The New Zealand Prime Minister and Minister of External Affairs (Fraser) to the Chargé in New Zealand (Childs)29
Sir: I have the honor to acknowledge your communication dated 4th February, in which you conveyed to me a message from your Government similar in terms, I understand, to that delivered to the Prime Minister of the Commonwealth of Australia30 regarding certain matters arising out of the Australia–New Zealand Agreement of 21st January.
Very careful consideration has been given to the views of the Secretary of State and I would be grateful if you would convey to him my comments on his note in the sense following:
- It was the intention and the understanding of the Australian and New Zealand Governments, as the Secretary of State himself observes, that the Agreement “in so far as it undertakes to deal with matters affecting territories other than those of the two Governments is wholly without prejudice to the interests of other countries.” I can assure the Secretary of State that neither Government had or have any desire to affect the interests of other countries prejudicially. They did, however, desire to make known in the Agreement their attitude towards other countries as a means of ensuring that future international undertakings might not prejudicially affect their own interests. In this connection the two Governments should, I feel, draw attention to the fact that they have twice within a generation been drawn into war by a chain of circumstances which originated [Page 189] on the other side of the world, and Australia and New Zealand would wish, in any discussions or proposals for the reordering of world affairs, that their own external interests should be given due weight and consideration.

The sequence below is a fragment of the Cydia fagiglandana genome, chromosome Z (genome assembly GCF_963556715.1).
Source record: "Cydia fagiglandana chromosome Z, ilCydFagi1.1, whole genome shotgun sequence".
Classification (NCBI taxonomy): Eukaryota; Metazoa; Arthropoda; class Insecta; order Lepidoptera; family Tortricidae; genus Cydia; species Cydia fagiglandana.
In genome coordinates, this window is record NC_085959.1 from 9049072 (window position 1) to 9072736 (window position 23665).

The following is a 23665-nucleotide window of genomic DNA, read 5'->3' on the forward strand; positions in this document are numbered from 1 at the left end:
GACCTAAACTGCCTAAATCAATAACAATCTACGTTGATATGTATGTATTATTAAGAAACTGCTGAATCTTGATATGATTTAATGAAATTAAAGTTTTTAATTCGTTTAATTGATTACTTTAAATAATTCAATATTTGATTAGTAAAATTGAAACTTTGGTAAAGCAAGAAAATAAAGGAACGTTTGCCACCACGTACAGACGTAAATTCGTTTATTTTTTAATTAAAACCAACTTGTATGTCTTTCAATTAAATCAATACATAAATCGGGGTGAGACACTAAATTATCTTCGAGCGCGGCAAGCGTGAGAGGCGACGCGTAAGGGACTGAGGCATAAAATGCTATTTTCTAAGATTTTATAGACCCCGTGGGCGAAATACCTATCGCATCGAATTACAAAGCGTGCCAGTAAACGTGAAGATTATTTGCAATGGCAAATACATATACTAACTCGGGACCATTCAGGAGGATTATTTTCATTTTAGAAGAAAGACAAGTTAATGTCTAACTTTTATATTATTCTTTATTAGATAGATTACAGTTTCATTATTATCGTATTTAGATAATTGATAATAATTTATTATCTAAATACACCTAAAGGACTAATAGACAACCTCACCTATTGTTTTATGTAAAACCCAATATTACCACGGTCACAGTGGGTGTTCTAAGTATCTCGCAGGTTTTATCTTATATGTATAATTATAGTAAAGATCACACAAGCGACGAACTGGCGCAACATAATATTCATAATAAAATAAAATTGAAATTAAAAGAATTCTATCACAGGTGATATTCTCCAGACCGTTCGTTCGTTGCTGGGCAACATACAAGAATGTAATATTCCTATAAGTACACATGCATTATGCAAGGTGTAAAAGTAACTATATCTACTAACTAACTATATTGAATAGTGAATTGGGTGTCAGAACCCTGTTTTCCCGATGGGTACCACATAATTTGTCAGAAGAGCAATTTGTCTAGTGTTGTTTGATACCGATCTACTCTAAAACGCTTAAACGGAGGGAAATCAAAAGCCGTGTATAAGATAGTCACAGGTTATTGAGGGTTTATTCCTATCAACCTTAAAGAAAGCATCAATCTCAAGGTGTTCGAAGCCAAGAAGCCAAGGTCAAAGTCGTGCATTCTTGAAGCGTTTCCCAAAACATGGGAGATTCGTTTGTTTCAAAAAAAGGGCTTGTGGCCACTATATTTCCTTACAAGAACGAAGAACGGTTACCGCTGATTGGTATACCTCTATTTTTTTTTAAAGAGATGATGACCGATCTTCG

- I note that the United States “have considerable doubts
that it is yet time for discussing” the problems of regional
security and related matters at an early conference of
Powers with territorial interests in the South and South
West Pacific. In case there should be any grounds of
misunderstanding between the two Governments and the United
States it would seem desirable to comment on—
- the attitude of the two Governments towards regional security;
- the aims of the proposed Conference; and
- the appropriate time for the holding of this Conference.